Cryptocurrencies and Blockchain Infiltrate Education

October 25, 2017 - 4 minutes read

Image Source: CoinDesk

FinTech app developers probably won’t have to worry about job security any time soon. We’ve all heard of the numerous disruptions that cryptocurrencies and blockchain technology are causing, but this is just the beginning. Both have come a long way since 2 pizzas were bought with 10,000 bitcoins in 2010. Recently, bitcoin was used to buy art, a Tesla Model S, and even a house.

Now, blockchain and cryptocurrency are beginning to enter a field that’s been quite resistant to disruption — education.

Receiving a Baccalaureate Through Blockchain

Like most colleges, the Massachusetts Institute of Technology (MIT) usually issues paper diplomas to its graduates. This past summer, MIT tried something new. 111 graduates received their degree through blockchain in addition to traditional paper.

MIT collaborated with the Dallas mobile app developers of Learning Machine to develop the Blockcerts Wallet app, which made these digital degrees possible. The app utilizes the same blockchain implementation that bitcoin employs, except instead of coins, degrees are the “currency.”

After downloading the app, graduates now have an easy, verifiable way to share proof of their accomplishment with a potential employer. MIT isn’t the only one tapping into blockchain’s potential for record-keeping. The Holbertson School for Software Engineering is also using blockchain to provide course completion certifications. So now, aspiring San Francisco mobile app developers won’t have to lug around a portfolio full of papers to their next interview.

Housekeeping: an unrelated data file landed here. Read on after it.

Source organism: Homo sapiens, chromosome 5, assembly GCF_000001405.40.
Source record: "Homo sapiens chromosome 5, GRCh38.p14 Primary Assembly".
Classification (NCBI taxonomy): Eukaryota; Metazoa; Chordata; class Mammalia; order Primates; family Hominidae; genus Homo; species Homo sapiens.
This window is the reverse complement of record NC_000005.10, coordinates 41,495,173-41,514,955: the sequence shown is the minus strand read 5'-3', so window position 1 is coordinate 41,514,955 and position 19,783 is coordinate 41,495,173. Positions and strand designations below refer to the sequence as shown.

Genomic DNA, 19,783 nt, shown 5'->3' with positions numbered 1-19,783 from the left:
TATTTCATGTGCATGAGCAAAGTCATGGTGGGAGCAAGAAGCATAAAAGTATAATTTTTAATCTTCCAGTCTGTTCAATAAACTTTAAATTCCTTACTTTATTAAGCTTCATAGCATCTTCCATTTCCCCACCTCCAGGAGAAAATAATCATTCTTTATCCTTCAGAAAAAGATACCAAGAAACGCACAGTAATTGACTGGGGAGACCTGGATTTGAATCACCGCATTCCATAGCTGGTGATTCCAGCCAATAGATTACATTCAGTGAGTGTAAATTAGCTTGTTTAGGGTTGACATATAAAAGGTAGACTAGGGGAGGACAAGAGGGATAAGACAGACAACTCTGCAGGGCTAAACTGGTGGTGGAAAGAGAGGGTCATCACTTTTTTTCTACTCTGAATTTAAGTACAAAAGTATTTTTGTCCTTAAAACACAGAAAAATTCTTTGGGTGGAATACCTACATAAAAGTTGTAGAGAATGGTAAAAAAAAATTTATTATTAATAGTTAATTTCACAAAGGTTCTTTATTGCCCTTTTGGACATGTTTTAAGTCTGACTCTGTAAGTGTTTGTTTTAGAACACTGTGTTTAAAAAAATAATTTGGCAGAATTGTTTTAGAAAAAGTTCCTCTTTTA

Paying the Tuition Bill with Bitcoin

If getting your degree through blockchain isn’t enough, you can also pay for your tuition with bitcoin at the Lucerne University of Applied Sciences and Arts in Switzerland. The country of Switzerland is optimistic about digital currencies and blockchain, so this comes as no surprise. Although, there are a few caveats.

Lucerne is not taking bitcoin directly. Bitcoin Suisse AG, a processing firm, handles the bitcoin payments for them. Basically, Bitcoin Suisse AG accepts and holds the bitcoin payments made through an e-banking portal for Lucerne. They also bear the brunt of any price fluctuations or exchange rate losses. Even though Lucerne relies on this third party, the bitcoin transaction fees are only one percent, which is actually much lower than traditional payment transaction fees.

Crypto Class Is Now in Session

Of course, disrupting education couldn’t be complete without actual classes in cryptocurrencies becoming a reality. Russian politicians have an array of opinions on cryptocurrencies, with many outright opposing the concept. But digital currencies have become too big to ignore, so Russia recently made the puzzling announcement that they would be educating the general population on cryptocurrencies.

This announcement isn’t exactly an optimistic one for cryptocurrency’s future in Russia. Anton Siluanov, Russia’s Finance Minister, claims the education will center around the risks of investing in digital currencies. The education program will begin later this year and is expected to end in 2023, although this could change. With news circulating of Russia making its own cryptocurrency, regulating ICOs, and possibly taxing mining, there’s no telling what will really happen next.

The Future of Education?

Blockchain and cryptocurrencies are still finding their place in the world. These latest developments in education are interesting, especially when considering how little this field has changed outside of the internet’s influence. Without a doubt, education has been one of the most rigid areas resistant to disruption. However, if blockchain and cryptocurrency can keep this momentum up, that may change very soon.

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